On my Blogsport blogs (yes, because I now host two, my regular blog and a new French-only blog which we are trialling in BETA mode this December), I began a two-part look at some of the Tchaikovsky concertos.
Today’s PTB post broadens things a bit, and looks at some of Tchaikovsky’s “short” concertante works – in most cases, these are one-movement
Updated Dec-10-2013 at 11:33 by itywltmt
I pulled my 2011 winter music montage out of the vault this month.
They don't call my part of the world the Great White North for nothing - seems that we have six months of winter every year, and you'd better find something to like about it or you may be in for some hard times...
The montage focuses on works that find their inspiration in two things that can be both a curse and
Updated Dec-14-2013 at 00:45 by itywltmt
For those unfamiliar with our monthly recordings review - If Sound Quality (SQ) and Overall Impression (OI) grades need further context, feel free to visit earlier posts in this series.
My acquisitions for November
Menotti: The Medium - The Telephone
Sometimes, the line between opera and musicals can be blurtred (think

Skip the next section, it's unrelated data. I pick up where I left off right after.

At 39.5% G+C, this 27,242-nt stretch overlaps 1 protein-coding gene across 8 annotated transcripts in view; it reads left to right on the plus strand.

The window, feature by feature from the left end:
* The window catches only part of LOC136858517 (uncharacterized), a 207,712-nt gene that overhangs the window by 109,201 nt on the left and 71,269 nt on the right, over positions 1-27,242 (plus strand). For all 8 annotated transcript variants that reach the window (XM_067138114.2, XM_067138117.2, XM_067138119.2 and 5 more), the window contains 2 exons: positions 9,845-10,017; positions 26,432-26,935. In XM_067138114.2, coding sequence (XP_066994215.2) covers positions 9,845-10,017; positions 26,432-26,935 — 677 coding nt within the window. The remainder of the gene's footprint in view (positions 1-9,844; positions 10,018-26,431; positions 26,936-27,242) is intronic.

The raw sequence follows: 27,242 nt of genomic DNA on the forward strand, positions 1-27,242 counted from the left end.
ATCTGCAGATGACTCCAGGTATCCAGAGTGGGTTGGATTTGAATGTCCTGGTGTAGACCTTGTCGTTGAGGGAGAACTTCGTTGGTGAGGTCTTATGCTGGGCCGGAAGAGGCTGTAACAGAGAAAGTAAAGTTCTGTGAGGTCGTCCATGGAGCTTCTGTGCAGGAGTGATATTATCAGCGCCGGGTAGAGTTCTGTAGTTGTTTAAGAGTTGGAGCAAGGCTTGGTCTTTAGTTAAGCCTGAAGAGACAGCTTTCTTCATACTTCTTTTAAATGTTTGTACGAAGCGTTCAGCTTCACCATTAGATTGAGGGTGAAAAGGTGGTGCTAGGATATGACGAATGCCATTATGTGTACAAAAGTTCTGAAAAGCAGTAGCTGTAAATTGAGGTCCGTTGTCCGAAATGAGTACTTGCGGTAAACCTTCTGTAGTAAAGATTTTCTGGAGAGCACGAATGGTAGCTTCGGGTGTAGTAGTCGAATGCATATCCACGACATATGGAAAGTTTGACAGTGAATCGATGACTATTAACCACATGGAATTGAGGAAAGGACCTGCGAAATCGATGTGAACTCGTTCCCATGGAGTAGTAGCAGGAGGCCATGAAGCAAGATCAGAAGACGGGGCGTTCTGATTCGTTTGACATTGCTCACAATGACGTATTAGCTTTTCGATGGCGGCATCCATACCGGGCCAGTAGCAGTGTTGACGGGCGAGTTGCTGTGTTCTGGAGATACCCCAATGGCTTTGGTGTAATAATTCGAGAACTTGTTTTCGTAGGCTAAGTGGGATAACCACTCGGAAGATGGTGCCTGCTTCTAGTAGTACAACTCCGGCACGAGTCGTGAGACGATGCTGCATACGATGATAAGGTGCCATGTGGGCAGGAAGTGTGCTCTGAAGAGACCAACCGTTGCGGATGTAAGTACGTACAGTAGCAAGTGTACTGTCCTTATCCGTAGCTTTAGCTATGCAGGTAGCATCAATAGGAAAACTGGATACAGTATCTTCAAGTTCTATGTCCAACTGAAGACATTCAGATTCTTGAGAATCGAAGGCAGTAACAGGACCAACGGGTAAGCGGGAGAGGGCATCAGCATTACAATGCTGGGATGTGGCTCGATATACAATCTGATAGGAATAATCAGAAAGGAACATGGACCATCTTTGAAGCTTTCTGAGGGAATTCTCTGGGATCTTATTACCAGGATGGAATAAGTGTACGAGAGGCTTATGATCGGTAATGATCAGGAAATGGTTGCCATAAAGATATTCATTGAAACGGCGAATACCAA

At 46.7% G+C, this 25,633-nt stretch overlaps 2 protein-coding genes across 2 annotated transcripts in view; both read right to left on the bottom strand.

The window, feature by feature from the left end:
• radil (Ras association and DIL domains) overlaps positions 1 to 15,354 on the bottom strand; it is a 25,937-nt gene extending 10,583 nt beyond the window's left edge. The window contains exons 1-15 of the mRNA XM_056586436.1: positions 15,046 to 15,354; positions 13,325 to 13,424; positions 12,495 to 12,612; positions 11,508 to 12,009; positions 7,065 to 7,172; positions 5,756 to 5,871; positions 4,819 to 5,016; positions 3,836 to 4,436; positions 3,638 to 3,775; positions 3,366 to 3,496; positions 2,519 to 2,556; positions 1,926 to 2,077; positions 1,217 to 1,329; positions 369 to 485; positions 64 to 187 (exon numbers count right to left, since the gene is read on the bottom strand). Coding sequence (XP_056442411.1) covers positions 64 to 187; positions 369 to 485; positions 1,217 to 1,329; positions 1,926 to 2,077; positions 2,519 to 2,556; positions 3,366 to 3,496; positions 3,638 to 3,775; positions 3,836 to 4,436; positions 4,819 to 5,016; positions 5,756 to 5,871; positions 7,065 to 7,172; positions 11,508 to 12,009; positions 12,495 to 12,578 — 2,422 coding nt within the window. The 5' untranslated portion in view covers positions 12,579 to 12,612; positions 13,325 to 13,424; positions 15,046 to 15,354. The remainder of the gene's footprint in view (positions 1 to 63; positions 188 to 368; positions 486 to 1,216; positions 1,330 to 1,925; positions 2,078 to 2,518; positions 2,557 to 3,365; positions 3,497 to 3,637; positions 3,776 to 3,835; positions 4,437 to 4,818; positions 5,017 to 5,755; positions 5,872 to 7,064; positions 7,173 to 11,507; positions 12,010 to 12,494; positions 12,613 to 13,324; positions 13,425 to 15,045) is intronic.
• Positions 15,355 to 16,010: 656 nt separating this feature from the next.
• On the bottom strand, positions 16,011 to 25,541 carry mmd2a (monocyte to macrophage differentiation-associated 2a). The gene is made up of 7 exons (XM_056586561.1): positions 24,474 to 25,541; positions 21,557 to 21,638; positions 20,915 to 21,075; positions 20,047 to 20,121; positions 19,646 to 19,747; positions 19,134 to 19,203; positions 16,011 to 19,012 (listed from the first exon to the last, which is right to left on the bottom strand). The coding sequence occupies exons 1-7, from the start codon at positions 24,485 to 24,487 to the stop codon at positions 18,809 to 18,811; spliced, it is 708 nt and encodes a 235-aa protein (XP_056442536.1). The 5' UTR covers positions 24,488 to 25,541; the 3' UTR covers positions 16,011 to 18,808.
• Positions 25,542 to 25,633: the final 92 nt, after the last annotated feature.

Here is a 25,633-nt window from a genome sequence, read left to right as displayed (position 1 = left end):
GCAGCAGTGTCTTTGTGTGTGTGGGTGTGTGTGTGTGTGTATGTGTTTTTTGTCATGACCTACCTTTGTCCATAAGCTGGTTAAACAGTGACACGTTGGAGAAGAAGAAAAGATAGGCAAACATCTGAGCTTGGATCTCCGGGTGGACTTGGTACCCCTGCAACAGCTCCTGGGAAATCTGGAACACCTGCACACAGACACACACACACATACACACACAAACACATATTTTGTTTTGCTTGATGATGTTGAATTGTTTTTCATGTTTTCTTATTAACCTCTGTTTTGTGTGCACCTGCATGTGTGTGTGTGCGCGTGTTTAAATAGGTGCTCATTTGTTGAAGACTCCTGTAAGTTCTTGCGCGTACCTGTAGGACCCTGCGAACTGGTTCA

Updated Nov-27-2013 at 01:35 by itywltmt
This week’s installment of Once Upon the Internet doesn’t require much preamble – I have packaged together a number of Vivaldi concertos for your listening pleasure.
The first four concertos come from Vivaldi’s opus 4 (1712–1713) known as La stravanganza ("The Extravagance"). The set was first published in 1716 and was dedicated to a Venetian nobleman Signor Vettor Delfino. All of the concertos were scored for solo violin, strings, and basso continuo
Updated Nov-19-2013 at 13:34 by itywltmt
One more proto-opera before I get to the real thing. “La Pazzia Senile” by Adriano Banchieri is another notable madrigal comedy. It precedes what may be the first true opera, Peri’s “Euridice” by two years.
A brief “plot” summary will show at least a superficial relationship with Vecchi’s “L’Amfiparnaso”, again using elements of the Commedia dell’arte. Once more, Pantalone moons over a woman of dubious repute (this time Lauretta instead of Hortensia). He also again has a daughter (Doralice